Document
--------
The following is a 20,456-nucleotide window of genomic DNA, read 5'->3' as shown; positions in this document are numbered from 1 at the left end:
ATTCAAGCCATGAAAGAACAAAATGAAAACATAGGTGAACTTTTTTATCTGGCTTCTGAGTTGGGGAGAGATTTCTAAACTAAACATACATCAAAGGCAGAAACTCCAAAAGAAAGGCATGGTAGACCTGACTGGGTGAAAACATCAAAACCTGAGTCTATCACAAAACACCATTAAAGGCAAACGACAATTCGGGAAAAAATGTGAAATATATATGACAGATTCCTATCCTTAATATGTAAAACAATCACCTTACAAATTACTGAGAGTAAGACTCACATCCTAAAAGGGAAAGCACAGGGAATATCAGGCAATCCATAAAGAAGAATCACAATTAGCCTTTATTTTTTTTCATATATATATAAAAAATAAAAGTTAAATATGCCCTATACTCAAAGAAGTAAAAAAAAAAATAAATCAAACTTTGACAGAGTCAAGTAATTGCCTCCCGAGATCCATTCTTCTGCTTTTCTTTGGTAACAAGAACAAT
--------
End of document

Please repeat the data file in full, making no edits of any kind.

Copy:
The following is a 20,456-nucleotide window of genomic DNA, read 5'->3' as shown; positions in this document are numbered from 1 at the left end:
ATTCAAGCCATGAAAGAACAAAATGAAAACATAGGTGAACTTTTTTATCTGGCTTCTGAGTTGGGGAGAGATTTCTAAACTAAACATACATCAAAGGCAGAAACTCCAAAAGAAAGGCATGGTAGACCTGACTGGGTGAAAACATCAAAACCTGAGTCTATCACAAAACACCATTAAAGGCAAACGACAATTCGGGAAAAAATGTGAAATATATATGACAGATTCCTATCCTTAATATGTAAAACAATCACCTTACAAATTACTGAGAGTAAGACTCACATCCTAAAAGGGAAAGCACAGGGAATATCAGGCAATCCATAAAGAAGAATCACAATTAGCCTTTATTTTTTTTCATATATATATAAAAAATAAAAGTTAAATATGCCCTATACTCAAAGAAGTAAAAAAAAAAATAAATCAAACTTTGACAGAGTCAAGTAATTGCCTCCCGAGATCCATTCTTCTGCTTTTCTTTGGTAACAAGAACAAT